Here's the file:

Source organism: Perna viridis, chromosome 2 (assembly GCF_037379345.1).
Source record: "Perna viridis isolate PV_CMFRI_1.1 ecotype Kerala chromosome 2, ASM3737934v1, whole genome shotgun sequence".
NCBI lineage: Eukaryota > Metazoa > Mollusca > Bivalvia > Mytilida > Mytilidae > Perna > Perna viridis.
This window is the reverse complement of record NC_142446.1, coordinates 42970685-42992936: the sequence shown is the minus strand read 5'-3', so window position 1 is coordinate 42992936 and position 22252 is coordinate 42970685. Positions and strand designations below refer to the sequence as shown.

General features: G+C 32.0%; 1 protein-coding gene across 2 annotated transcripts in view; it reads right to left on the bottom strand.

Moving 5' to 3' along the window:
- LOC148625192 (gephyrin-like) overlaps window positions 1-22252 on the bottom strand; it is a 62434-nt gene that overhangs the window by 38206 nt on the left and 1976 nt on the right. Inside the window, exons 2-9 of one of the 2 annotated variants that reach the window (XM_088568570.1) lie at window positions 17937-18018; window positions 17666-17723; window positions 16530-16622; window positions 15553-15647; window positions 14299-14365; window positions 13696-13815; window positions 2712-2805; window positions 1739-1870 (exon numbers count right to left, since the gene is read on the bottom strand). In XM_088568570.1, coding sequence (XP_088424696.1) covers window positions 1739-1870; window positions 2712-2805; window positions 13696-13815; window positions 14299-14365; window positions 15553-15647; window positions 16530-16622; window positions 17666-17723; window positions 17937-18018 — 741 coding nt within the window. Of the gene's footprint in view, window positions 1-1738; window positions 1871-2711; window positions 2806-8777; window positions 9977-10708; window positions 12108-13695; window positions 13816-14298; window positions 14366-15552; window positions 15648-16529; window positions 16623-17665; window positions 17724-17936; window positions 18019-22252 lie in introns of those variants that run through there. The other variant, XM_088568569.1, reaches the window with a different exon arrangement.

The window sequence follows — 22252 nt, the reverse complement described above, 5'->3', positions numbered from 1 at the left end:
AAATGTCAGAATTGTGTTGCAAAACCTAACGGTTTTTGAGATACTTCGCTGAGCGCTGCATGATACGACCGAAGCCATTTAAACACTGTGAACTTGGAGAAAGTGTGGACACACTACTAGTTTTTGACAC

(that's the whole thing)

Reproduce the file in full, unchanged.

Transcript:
Source organism: Perna viridis, chromosome 2 (assembly GCF_037379345.1).
Source record: "Perna viridis isolate PV_CMFRI_1.1 ecotype Kerala chromosome 2, ASM3737934v1, whole genome shotgun sequence".
NCBI lineage: Eukaryota > Metazoa > Mollusca > Bivalvia > Mytilida > Mytilidae > Perna > Perna viridis.
This window is the reverse complement of record NC_142446.1, coordinates 42970685-42992936: the sequence shown is the minus strand read 5'-3', so window position 1 is coordinate 42992936 and position 22252 is coordinate 42970685. Positions and strand designations below refer to the sequence as shown.

General features: G+C 32.0%; 1 protein-coding gene across 2 annotated transcripts in view; it reads right to left on the bottom strand.

Moving 5' to 3' along the window:
- LOC148625192 (gephyrin-like) overlaps window positions 1-22252 on the bottom strand; it is a 62434-nt gene that overhangs the window by 38206 nt on the left and 1976 nt on the right. Inside the window, exons 2-9 of one of the 2 annotated variants that reach the window (XM_088568570.1) lie at window positions 17937-18018; window positions 17666-17723; window positions 16530-16622; window positions 15553-15647; window positions 14299-14365; window positions 13696-13815; window positions 2712-2805; window positions 1739-1870 (exon numbers count right to left, since the gene is read on the bottom strand). In XM_088568570.1, coding sequence (XP_088424696.1) covers window positions 1739-1870; window positions 2712-2805; window positions 13696-13815; window positions 14299-14365; window positions 15553-15647; window positions 16530-16622; window positions 17666-17723; window positions 17937-18018 — 741 coding nt within the window. Of the gene's footprint in view, window positions 1-1738; window positions 1871-2711; window positions 2806-8777; window positions 9977-10708; window positions 12108-13695; window positions 13816-14298; window positions 14366-15552; window positions 15648-16529; window positions 16623-17665; window positions 17724-17936; window positions 18019-22252 lie in introns of those variants that run through there. The other variant, XM_088568569.1, reaches the window with a different exon arrangement.

The window sequence follows — 22252 nt, the reverse complement described above, 5'->3', positions numbered from 1 at the left end:
AAATGTCAGAATTGTGTTGCAAAACCTAACGGTTTTTGAGATACTTCGCTGAGCGCTGCATGATACGACCGAAGCCATTTAAACACTGTGAACTTGGAGAAAGTGTGGACACACTACTAGTTTTTGACAC